My mother is a dear, sweet, sensitive soul. She is always looking out for others sensitivity – partly from her own experience, and partly because she sincerely does not want to offend or hurt anyone. When I was younger, I often felt like she was over-sensitive, stifling potential fun we could have had in an effort to be painfully considerate of those around us.
I, her daughter, am not a sensitive soul. Growing up, I did things the way I wanted to do them because I thought that was right. I was not sensitive, and I had very little patience for others’ sensitivities. I viewed the virtue of sensitivity as a weakness that hindered moving forward in life.
You can imagine my surprise, then, when a few years ago I started saying things like, “Wait – shouldn’t we consider how this might affect so-and-so?” and “Hold on – how do you think [insert name here] will respond to this decision?” In response, sometimes people would actually stop and think about their plans and how they might affect others. Sometimes, my friends would look at me quizzically and quickly move on. The worst is when people would say, “Don’t you think you’re being a little too sensitive?” I started to realize, much to my chagrin, that I was, in this particular way, becoming my mother. And (even worse) that my friends were treating me the same way I was treating my mother.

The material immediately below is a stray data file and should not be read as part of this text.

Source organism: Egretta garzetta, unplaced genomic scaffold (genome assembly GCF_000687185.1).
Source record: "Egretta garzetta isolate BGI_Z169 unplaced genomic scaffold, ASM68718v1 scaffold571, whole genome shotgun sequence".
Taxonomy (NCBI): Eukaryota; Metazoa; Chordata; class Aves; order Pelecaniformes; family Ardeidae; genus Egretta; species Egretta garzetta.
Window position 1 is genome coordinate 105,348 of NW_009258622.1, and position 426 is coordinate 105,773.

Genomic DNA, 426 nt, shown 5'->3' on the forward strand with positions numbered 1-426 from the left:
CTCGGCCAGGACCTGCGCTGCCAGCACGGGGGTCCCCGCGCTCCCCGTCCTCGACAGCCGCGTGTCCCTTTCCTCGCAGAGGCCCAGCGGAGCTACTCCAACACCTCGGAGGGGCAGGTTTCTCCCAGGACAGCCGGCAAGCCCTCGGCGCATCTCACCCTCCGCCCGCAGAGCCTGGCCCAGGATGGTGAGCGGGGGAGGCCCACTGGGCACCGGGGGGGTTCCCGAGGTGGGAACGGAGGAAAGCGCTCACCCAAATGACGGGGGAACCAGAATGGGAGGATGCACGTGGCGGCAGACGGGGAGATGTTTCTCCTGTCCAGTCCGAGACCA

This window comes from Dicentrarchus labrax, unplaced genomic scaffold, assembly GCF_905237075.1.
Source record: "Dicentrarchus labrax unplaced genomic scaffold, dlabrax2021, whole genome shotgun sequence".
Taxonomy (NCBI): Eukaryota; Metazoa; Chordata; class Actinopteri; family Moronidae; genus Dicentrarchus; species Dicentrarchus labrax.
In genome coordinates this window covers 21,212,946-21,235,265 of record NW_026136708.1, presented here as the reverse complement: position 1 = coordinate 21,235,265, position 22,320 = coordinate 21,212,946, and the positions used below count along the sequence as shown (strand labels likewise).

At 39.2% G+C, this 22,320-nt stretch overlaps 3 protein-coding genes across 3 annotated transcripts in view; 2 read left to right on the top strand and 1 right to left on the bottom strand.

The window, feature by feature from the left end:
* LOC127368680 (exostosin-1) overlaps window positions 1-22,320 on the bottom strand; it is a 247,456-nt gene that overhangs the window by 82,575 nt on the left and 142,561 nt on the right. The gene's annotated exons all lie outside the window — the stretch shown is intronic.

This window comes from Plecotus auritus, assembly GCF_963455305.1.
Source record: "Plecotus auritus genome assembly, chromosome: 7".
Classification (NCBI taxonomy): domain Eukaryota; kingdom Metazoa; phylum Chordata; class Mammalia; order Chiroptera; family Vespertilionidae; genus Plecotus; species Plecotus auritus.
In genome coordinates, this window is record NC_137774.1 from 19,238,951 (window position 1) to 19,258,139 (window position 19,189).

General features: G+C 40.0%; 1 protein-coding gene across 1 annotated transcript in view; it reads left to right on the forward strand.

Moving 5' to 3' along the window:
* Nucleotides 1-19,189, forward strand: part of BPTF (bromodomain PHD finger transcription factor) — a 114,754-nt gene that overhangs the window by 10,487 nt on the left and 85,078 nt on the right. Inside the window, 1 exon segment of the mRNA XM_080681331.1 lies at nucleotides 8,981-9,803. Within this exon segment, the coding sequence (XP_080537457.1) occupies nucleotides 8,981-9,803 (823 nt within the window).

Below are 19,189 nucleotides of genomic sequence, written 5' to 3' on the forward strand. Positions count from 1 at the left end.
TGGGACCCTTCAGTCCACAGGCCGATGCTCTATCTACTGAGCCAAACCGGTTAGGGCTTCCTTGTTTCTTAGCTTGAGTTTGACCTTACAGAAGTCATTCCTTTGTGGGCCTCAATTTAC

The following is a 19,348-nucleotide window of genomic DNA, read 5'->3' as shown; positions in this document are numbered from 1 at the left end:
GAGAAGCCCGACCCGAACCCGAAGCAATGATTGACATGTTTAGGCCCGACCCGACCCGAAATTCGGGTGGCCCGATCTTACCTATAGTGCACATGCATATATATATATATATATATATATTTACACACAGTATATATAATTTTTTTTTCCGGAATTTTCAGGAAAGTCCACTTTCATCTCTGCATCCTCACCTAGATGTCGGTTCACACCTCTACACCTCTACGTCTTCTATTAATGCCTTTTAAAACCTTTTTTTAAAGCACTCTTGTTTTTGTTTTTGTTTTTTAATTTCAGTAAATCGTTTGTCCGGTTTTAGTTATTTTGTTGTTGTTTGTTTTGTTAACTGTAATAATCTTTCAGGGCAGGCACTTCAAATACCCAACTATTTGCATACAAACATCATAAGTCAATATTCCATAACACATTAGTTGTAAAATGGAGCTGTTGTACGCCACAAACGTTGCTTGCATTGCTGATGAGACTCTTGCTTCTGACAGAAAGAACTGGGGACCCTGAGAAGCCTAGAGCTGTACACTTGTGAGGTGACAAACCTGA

What I didn’t realize back then was that my mother was cultivating in me a sensitivity to others’ sensitivities. She was teaching me to be considerate of others and thoughtful towards their needs. In the timeless words of Atticus Finch, she was teaching me that “you never really understand a person until you consider things from his point of view – […] until you climb into his skin and walk around in it” (To Kill A Mockingbird, Harper Lee). She challenged my inconsiderate and selfish views time and again.
As I have reflected on this over the past year, I have become increasingly thankful for my mother’s influence. I am thankful that she both put up with my insensitivity and taught me something that was so foreign to my nature. Without her, I would not have the same kind of appreciation for other people’s feelings. My world has grown from my one small perspective to include perspectives of all the people around me. I’m learning life in the real world.
I still do not consider myself a sensitive person, but I am slowly moving towards becoming a sensitivity-conscious individual. I feel blessed by my mother and her training – I am thankful she is a part of my life.
I wrote this post in response to this week’s Daily Press writing challenge. Although I usually don’t prefer a jump-start to my “creative process,” this prompt hit me like a ton of bricks and I couldn’t let it go.